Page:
A few of the other top seeds are in the midst of heavy turnover that makes their outlook murkier. Amherst Valley Ultimate has eight returners, highlighted by Rachel Oram-Brown, while just seven1 players return for California Current, who will need a lot from Allyn Suzuki. The script is similar for Utah Swarm, though they have both Autumn Sanders and Olivia Munns back for this year’s campaign. Cincinnati Belle is in the same boat, and will depend on Maddie Campbell to act as their biggest threat. New Jersey DEVYL might prove an exception, with Yvonne Tang and Sydney Brewster providing continuity that could push them above this crop of teams.
But it’s hard to see someone overcoming the top seeded Triangle Area Warhawks. Alyssa Ehrhardt and Clil Phillips figure to be two of the best players at the tournament, but Jennifer Wang and Ellie Cubrilovic ensure their top end isn’t thin. Stars like Kate Lanier, Dawn Culton, and Margaret Barry are gone, but they reload. Their roster will be skilled and well coached, and they’ll get instant production from Charis Barry, Izabella Cope-Musleh, and Bella Russell, the top trio from the U17 squad. That combination of talent and experience should be enough to guide them to another undefeated tournament.
The Boys division feels fairly hotly contested, despite the return of the top end of the reigning champions, Foggy Bottom Boys. There a numerous contenders in the field, and an undefeated run would be an impressive feat for any club. This is the only division with power pools, with teams divided into three tiers. Each of the top eight seeds in Pool A and B will make the bracket, while none of the bottom seven seeds in Pool E and F are eligible. The top two from each of Pools C and D will advance to compete for the championship.
Washington DC Foggy Bottom Boys are the tournament’s top seed, and the ostensible favorites, led by the combo of Jacques Nissen and Matthew McKnight. While they are certainly deeper than their leading men, expect to see those two piling up some of the division’s more impressive point tallies. Ben Preiss and AJ Merriman may be gone, but Aaron Rosenthal, Walt Johnson, and Marcelo Ruggiero are strong candidates to step up.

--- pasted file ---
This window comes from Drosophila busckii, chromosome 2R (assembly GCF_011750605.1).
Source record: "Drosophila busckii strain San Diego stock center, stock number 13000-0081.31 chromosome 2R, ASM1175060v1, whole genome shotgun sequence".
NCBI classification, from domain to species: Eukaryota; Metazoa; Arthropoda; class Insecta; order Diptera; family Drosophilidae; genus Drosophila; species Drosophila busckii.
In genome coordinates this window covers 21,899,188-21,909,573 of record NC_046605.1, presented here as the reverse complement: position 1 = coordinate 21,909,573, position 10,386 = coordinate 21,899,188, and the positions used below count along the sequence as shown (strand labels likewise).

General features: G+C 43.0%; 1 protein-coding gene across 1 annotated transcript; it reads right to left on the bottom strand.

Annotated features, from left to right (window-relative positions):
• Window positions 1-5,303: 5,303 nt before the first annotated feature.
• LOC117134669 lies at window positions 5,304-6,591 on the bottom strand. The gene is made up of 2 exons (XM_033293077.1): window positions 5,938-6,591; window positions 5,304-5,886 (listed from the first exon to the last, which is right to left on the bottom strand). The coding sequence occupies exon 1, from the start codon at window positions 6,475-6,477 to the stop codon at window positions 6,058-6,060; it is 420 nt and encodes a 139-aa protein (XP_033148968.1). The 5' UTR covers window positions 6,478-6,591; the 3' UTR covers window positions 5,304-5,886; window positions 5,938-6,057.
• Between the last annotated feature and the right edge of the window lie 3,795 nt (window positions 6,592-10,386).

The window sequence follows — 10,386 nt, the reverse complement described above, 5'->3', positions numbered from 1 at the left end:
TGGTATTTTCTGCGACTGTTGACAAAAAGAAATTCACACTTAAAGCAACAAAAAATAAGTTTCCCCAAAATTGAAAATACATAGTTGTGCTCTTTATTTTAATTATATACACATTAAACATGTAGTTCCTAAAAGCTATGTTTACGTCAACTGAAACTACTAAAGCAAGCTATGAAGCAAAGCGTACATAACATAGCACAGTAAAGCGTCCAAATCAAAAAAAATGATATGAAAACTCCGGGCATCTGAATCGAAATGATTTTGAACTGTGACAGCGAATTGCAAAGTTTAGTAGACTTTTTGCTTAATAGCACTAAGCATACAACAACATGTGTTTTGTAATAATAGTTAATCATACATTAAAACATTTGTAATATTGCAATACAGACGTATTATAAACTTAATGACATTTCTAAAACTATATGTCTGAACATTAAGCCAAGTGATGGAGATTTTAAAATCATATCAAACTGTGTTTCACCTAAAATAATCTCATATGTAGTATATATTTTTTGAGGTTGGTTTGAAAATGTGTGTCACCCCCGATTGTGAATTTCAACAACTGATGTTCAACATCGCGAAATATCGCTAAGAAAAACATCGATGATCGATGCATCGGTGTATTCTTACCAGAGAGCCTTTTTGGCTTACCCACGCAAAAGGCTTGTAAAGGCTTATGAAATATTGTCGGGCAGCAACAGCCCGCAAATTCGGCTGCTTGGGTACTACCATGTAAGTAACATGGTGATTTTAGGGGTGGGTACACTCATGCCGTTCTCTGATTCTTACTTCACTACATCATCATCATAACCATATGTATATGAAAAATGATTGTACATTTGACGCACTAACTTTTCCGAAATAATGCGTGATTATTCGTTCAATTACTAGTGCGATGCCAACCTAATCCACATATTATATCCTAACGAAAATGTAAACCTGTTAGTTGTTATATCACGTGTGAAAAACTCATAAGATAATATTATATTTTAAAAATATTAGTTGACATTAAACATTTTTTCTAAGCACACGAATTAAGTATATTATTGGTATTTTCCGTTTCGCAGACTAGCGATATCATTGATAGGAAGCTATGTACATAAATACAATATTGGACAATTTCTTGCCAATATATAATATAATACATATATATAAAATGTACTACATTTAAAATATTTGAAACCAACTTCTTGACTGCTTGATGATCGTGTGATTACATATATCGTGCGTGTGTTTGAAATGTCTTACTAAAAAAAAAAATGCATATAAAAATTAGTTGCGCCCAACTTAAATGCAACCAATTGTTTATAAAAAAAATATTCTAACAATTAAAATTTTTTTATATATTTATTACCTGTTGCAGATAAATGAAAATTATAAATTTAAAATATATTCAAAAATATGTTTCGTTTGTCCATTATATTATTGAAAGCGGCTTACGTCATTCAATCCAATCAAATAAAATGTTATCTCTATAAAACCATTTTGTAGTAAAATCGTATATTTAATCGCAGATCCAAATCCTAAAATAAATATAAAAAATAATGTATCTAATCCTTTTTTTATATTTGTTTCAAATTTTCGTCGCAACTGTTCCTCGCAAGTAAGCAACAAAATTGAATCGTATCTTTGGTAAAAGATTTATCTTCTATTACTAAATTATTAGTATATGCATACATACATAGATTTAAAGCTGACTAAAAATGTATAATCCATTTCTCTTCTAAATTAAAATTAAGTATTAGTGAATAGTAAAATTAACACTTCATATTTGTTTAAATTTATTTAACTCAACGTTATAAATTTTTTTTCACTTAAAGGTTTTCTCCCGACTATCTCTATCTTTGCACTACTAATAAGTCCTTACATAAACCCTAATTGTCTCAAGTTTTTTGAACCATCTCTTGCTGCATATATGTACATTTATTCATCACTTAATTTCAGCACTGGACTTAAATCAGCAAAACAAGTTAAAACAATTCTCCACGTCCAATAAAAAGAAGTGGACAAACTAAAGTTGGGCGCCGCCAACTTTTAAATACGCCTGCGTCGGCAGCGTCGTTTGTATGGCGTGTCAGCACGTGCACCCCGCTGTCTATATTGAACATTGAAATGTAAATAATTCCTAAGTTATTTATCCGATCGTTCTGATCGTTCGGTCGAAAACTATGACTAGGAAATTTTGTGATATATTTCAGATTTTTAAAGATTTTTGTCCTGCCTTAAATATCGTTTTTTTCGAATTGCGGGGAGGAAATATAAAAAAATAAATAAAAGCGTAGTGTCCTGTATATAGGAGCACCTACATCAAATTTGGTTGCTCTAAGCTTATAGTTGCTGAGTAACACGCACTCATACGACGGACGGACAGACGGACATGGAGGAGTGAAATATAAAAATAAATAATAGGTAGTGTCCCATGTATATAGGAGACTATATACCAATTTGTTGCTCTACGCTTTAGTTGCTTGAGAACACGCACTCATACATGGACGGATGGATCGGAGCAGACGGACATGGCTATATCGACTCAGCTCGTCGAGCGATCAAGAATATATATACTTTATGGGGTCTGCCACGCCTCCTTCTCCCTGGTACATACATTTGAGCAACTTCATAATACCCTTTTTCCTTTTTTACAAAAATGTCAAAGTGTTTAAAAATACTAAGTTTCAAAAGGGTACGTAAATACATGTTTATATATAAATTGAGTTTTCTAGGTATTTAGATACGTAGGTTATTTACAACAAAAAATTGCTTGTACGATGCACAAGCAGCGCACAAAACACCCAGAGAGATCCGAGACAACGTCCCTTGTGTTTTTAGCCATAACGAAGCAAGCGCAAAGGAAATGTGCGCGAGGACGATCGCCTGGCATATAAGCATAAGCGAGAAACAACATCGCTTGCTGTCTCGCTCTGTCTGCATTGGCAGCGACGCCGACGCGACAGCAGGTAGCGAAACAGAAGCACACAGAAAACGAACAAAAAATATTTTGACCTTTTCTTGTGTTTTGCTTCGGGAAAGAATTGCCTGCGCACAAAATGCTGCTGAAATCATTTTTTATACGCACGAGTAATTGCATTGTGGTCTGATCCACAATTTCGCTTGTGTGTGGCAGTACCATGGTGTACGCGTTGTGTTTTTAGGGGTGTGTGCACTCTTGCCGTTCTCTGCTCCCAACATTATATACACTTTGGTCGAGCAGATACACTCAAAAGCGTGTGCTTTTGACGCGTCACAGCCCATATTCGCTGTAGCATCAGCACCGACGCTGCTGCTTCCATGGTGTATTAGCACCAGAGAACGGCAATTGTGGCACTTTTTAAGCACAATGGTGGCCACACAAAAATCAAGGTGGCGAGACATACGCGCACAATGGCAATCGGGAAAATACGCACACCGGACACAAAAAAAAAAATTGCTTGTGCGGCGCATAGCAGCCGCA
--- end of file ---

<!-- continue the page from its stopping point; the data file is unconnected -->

The next four sides in the seeding are all fair picks to win a championship: ATLiens, Triforce, BUDA, and Red Dawn. It would take tremendous performances from the stars of Texas United (Matt Chambers)2 and Cincinnati Flying Pig (Gabe Dorsey) to make a deep run. But perhaps don’t completely overlook Utah Swarm, who have a nice Lone Peak trio in the middle with Zach Burnside, Kalten Toone, and DJ Sorensen.
The Atlanta ATLiens are mostly built around the cores of Grady and Paideia, the city’s premier programs. Grady disappointed with an early exit at the High School National Invite, but Aidan Downey, Adam Miller, Franky Fernandez, and company will combine with Ben Dameron, David Chalmers, and the Gruel contingent to be a formidable squad once again. If tradition holds, they’ll be athletic, aggressive, and ultimately, a volatile team capable of big swings in momentum and caliber.
Last year’s no. 1 seed, Triangle Area Triforce went undefeated until getting knocked out by DiscNW Supreme. They thrive on their depth, and while Kevin Pignone’s steadying backfield presence and Ramzi Cope-Musleh’s scoring ability will be key factors, Triforce will likely succeed behind widespread contributions. They’ll be very familiar with their southern neighbors, the ATLiens, who they’ll see in pool play.
Like Triforce, Boston BUDA had a bit of a disappointing showing in Blaine a year ago. But they return Orion Cable, a candidate for the division’s top player, along with handler Zach Riley. They have a tough draw, but players like Wyatt Kellerman, James Cairn, and Luca Harwood give them the depth necessary to emerge unscathed.
Bay Area Red Dawn are also a strong threat. They put together a solid showing in 2018, as the lone team to reach quarterfinals from the lower pools. They pick up Daniel Landesman, one of the top high school players in the division who featured as part of the top end of San Diego’s champion mixed team last year. Joining him is the versatile Leo Gordon, a speedster armed with disc skills, and many of his Berkeley teammates, including Aidan Curry, who led mixed division’s Happy Cows in assists in 2018. Don’t be surprised if finish at the top of their power pool this year.
There are some candidates to come from the lower pools for bracket runs, as Red Dawn did last year. New Jersey DEVYL will turn to Aylen Learned, Matt Labar, Jack Cioffi, and Tristan Yarter to act as the engine of the top seed in the middle tier. Minnesota Superior lost just a single game at last year’s tournament, but they’ll enter this year with a lot of new faces on the roster. Anthony Jirele and AJ Larson will be strong and difficult to cover in the cutting lanes, and players like Paul Krenik and Cody Connolly will have to rise the occasion. Chicago Red Hots take over where Illinois left off, powered primarily by the Neuqua Valley progam. Brandon McCluskey and Luke Bleers are proven performers, while the growth of Sam Swiatek and Nate Cinnamon could help replace Joey Kennedy and Joe Cercello’s lost production.
Retraction: previously reported as five. ↩
Although, there’s a rule that says you can’t play in YCCs if you played in the college series, but ? ↩